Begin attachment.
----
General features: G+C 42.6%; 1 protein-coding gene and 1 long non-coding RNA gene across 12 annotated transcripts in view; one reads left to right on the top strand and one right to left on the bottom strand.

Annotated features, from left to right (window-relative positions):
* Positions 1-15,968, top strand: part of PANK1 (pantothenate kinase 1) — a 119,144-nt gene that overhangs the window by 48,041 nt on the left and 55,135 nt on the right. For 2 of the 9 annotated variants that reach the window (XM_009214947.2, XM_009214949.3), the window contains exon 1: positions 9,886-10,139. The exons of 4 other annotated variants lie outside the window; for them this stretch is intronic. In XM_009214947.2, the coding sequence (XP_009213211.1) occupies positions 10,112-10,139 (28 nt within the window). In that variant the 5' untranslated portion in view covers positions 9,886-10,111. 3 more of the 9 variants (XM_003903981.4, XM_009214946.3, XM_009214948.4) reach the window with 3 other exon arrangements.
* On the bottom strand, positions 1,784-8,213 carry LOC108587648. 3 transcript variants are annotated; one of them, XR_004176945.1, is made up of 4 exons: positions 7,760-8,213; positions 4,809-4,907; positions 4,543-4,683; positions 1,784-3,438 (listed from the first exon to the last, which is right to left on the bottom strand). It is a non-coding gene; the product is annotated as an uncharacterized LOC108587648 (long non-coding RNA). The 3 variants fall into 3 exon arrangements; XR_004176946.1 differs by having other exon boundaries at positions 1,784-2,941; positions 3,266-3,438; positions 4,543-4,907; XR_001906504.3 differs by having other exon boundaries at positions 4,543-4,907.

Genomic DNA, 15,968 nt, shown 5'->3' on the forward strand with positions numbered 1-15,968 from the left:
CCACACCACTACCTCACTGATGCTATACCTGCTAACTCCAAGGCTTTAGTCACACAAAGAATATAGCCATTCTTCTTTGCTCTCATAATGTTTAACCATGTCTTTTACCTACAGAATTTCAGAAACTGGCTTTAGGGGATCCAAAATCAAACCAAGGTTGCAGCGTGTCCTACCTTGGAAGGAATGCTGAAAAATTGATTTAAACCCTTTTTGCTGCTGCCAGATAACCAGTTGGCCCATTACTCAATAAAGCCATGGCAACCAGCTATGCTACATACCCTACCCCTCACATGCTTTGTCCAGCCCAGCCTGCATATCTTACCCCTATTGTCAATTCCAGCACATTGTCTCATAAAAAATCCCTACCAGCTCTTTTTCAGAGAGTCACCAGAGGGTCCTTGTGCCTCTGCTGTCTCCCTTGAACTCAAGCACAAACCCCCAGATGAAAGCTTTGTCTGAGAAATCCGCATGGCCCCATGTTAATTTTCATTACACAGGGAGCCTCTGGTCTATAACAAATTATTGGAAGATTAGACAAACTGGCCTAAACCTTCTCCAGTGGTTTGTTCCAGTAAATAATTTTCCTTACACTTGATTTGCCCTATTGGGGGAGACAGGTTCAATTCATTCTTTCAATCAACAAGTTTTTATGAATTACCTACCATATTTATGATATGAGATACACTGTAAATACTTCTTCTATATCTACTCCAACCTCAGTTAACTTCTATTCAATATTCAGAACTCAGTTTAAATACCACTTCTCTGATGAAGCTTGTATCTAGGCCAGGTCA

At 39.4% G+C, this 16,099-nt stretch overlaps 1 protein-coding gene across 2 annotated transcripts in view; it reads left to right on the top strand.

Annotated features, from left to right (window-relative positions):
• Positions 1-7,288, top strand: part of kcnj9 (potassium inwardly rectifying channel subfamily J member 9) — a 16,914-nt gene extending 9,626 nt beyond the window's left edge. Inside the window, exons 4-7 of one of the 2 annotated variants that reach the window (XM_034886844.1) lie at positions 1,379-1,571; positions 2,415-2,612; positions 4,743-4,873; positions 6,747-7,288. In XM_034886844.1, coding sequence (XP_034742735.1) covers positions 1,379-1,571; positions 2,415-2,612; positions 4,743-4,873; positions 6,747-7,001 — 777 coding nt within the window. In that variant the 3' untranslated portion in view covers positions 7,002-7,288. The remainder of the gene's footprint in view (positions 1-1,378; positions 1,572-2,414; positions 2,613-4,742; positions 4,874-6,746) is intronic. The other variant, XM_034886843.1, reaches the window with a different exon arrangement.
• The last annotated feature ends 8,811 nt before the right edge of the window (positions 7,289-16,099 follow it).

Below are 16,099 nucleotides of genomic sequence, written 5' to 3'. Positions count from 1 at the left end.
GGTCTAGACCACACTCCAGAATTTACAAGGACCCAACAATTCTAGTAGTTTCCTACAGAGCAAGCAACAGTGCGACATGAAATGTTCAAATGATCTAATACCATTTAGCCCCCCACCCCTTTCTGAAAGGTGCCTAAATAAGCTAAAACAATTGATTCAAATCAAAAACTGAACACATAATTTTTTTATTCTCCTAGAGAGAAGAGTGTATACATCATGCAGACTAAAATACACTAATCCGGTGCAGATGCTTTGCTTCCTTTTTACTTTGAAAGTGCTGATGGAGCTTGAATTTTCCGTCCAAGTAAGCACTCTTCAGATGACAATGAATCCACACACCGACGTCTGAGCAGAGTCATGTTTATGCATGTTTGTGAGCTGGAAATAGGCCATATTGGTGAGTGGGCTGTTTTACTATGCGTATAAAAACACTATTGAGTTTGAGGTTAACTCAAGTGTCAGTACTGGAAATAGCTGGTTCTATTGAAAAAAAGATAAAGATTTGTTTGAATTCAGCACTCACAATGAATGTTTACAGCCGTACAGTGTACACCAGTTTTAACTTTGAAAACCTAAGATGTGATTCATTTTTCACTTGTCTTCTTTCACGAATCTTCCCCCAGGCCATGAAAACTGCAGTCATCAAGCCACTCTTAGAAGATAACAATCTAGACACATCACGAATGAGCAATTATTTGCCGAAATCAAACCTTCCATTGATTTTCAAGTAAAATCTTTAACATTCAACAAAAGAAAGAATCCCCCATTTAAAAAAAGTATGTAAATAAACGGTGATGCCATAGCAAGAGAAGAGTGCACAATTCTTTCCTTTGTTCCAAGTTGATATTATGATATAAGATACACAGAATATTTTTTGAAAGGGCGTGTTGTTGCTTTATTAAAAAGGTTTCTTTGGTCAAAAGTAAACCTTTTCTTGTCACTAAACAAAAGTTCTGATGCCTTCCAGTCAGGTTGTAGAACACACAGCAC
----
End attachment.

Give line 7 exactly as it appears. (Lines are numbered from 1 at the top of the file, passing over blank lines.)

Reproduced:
At 39.4% G+C, this 16,099-nt stretch overlaps 1 protein-coding gene across 2 annotated transcripts in view; it reads left to right on the top strand.